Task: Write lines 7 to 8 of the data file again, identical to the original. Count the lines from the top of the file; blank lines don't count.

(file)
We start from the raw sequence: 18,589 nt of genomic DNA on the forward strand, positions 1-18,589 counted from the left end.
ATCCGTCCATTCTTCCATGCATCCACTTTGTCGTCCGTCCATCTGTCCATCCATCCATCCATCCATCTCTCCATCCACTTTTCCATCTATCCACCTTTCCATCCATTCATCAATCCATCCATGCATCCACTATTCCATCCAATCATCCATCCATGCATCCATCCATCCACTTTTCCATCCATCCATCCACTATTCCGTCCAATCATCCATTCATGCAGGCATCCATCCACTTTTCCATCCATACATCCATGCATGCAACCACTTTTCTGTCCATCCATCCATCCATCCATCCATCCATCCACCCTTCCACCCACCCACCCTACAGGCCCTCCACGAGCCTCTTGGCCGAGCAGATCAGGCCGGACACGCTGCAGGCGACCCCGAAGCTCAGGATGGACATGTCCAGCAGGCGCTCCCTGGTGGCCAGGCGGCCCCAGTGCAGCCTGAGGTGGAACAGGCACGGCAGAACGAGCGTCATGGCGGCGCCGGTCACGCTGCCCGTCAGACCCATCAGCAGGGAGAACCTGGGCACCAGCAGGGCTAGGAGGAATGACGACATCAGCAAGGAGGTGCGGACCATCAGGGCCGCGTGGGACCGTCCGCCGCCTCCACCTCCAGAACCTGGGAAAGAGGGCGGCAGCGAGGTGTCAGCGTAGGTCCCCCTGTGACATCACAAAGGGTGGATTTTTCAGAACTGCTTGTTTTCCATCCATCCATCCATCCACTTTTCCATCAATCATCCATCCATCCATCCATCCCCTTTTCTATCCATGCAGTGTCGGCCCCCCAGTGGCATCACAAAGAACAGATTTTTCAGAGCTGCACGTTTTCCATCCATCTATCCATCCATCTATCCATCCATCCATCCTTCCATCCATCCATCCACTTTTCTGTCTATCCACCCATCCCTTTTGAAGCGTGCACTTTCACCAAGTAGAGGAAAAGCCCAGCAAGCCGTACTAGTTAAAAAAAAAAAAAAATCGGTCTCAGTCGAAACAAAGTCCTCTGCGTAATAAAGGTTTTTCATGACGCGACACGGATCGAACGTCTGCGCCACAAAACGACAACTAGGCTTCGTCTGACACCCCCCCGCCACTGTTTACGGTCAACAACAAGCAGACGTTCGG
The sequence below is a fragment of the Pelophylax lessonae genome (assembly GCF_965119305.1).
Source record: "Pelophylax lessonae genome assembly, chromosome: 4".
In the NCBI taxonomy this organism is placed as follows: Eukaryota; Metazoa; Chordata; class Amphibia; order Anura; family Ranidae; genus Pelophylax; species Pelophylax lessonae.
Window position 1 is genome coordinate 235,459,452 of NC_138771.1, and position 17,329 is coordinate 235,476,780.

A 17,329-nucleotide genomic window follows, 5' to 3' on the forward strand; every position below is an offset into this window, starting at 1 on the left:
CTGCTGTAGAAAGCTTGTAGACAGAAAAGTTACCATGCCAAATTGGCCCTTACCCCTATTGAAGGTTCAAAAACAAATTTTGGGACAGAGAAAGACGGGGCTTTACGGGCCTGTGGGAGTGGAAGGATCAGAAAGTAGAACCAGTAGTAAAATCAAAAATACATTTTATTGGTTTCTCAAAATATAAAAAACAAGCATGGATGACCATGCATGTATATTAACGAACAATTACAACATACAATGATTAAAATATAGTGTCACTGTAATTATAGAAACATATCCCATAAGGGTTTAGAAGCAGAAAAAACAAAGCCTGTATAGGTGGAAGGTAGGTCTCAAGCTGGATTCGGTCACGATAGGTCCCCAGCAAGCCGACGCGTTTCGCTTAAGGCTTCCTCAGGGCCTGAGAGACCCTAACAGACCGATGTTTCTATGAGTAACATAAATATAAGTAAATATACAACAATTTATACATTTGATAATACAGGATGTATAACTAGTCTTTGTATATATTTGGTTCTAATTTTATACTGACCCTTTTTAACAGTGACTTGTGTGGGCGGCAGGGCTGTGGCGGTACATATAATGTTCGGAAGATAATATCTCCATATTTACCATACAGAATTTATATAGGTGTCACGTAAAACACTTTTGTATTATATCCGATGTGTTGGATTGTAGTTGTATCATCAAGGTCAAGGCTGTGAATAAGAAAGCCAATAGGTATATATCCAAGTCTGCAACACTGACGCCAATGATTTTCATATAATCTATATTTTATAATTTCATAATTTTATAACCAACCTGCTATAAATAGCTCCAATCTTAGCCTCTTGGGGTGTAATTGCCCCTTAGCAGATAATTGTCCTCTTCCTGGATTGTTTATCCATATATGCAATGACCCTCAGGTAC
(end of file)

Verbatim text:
A 17,329-nucleotide genomic window follows, 5' to 3' on the forward strand; every position below is an offset into this window, starting at 1 on the left:
CTGCTGTAGAAAGCTTGTAGACAGAAAAGTTACCATGCCAAATTGGCCCTTACCCCTATTGAAGGTTCAAAAACAAATTTTGGGACAGAGAAAGACGGGGCTTTACGGGCCTGTGGGAGTGGAAGGATCAGAAAGTAGAACCAGTAGTAAAATCAAAAATACATTTTATTGGTTTCTCAAAATATAAAAAACAAGCATGGATGACCATGCATGTATATTAACGAACAATTACAACATACAATGATTAAAATATAGTGTCACTGTAATTATAGAAACATATCCCATAAGGGTTTAGAAGCAGAAAAAACAAAGCCTGTATAGGTGGAAGGTAGGTCTCAAGCTGGATTCGGTCACGATAGGTCCCCAGCAAGCCGACGCGTTTCGCTTAAGGCTTCCTCAGGGCCTGAGAGACCCTAACAGACCGATGTTTCTATGAGTAACATAAATATAAGTAAATATACAACAATTTATACATTTGATAATACAGGATGTATAACTAGTCTTTGTATATATTTGGTTCTAATTTTATACTGACCCTTTTTAACAGTGACTTGTGTGGGCGGCAGGGCTGTGGCGGTACATATAATGTTCGGAAGATAATATCTCCATATTTACCATACAGAATTTATATAGGTGTCACGTAAAACACTTTTGTATTATATCCGATGTGTTGGATTGTAGTTGTATCATCAAGGTCAAGGCTGTGAATAAGAAAGCCAATAGGTATATATCCAAGTCTGCAACACTGACGCCAATGATTTTCATATAATCTATATTTTATAATTTCATAATTTTATAACCAACCTGCTATAAATAGCTCCAATCTTAGCCTCTTGGGGTGTAATTGCCCCTTAGCAGATAATTGTCCTCTTCCTGGATTGTTTATCCATATATGCAATGACCCTCAGGTAC